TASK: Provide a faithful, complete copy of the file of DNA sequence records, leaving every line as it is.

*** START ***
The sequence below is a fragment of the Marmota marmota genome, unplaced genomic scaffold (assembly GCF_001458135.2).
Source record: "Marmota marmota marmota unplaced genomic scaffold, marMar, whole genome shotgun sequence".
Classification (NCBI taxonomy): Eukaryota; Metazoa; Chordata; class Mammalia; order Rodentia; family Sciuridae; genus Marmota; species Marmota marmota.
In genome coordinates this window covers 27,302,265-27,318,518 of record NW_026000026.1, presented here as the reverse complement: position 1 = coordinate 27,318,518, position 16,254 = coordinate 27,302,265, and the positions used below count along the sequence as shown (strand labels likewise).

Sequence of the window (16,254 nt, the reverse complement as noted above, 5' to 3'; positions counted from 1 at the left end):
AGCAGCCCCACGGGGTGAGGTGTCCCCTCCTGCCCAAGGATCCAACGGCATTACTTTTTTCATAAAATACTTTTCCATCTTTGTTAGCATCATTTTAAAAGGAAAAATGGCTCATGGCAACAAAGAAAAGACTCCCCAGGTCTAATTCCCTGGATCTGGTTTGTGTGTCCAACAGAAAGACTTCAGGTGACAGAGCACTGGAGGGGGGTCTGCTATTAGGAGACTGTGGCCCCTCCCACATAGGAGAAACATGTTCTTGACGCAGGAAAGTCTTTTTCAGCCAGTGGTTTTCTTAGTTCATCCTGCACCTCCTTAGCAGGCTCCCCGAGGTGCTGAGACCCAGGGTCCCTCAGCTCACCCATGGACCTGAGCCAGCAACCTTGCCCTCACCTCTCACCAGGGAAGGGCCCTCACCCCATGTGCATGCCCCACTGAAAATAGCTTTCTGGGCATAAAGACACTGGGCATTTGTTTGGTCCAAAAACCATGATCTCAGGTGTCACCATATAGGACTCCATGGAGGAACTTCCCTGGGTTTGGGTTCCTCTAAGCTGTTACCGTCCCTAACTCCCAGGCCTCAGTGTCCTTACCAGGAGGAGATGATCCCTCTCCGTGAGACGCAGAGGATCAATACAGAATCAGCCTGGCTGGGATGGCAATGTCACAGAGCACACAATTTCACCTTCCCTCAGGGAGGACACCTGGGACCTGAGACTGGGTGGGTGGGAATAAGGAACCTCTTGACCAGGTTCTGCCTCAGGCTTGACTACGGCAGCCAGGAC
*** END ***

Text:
The sequence below is a fragment of the Marmota marmota genome, unplaced genomic scaffold (assembly GCF_001458135.2).
Source record: "Marmota marmota marmota unplaced genomic scaffold, marMar, whole genome shotgun sequence".
Classification (NCBI taxonomy): Eukaryota; Metazoa; Chordata; class Mammalia; order Rodentia; family Sciuridae; genus Marmota; species Marmota marmota.
In genome coordinates this window covers 27,302,265-27,318,518 of record NW_026000026.1, presented here as the reverse complement: position 1 = coordinate 27,318,518, position 16,254 = coordinate 27,302,265, and the positions used below count along the sequence as shown (strand labels likewise).

Sequence of the window (16,254 nt, the reverse complement as noted above, 5' to 3'; positions counted from 1 at the left end):
AGCAGCCCCACGGGGTGAGGTGTCCCCTCCTGCCCAAGGATCCAACGGCATTACTTTTTTCATAAAATACTTTTCCATCTTTGTTAGCATCATTTTAAAAGGAAAAATGGCTCATGGCAACAAAGAAAAGACTCCCCAGGTCTAATTCCCTGGATCTGGTTTGTGTGTCCAACAGAAAGACTTCAGGTGACAGAGCACTGGAGGGGGGTCTGCTATTAGGAGACTGTGGCCCCTCCCACATAGGAGAAACATGTTCTTGACGCAGGAAAGTCTTTTTCAGCCAGTGGTTTTCTTAGTTCATCCTGCACCTCCTTAGCAGGCTCCCCGAGGTGCTGAGACCCAGGGTCCCTCAGCTCACCCATGGACCTGAGCCAGCAACCTTGCCCTCACCTCTCACCAGGGAAGGGCCCTCACCCCATGTGCATGCCCCACTGAAAATAGCTTTCTGGGCATAAAGACACTGGGCATTTGTTTGGTCCAAAAACCATGATCTCAGGTGTCACCATATAGGACTCCATGGAGGAACTTCCCTGGGTTTGGGTTCCTCTAAGCTGTTACCGTCCCTAACTCCCAGGCCTCAGTGTCCTTACCAGGAGGAGATGATCCCTCTCCGTGAGACGCAGAGGATCAATACAGAATCAGCCTGGCTGGGATGGCAATGTCACAGAGCACACAATTTCACCTTCCCTCAGGGAGGACACCTGGGACCTGAGACTGGGTGGGTGGGAATAAGGAACCTCTTGACCAGGTTCTGCCTCAGGCTTGACTACGGCAGCCAGGAC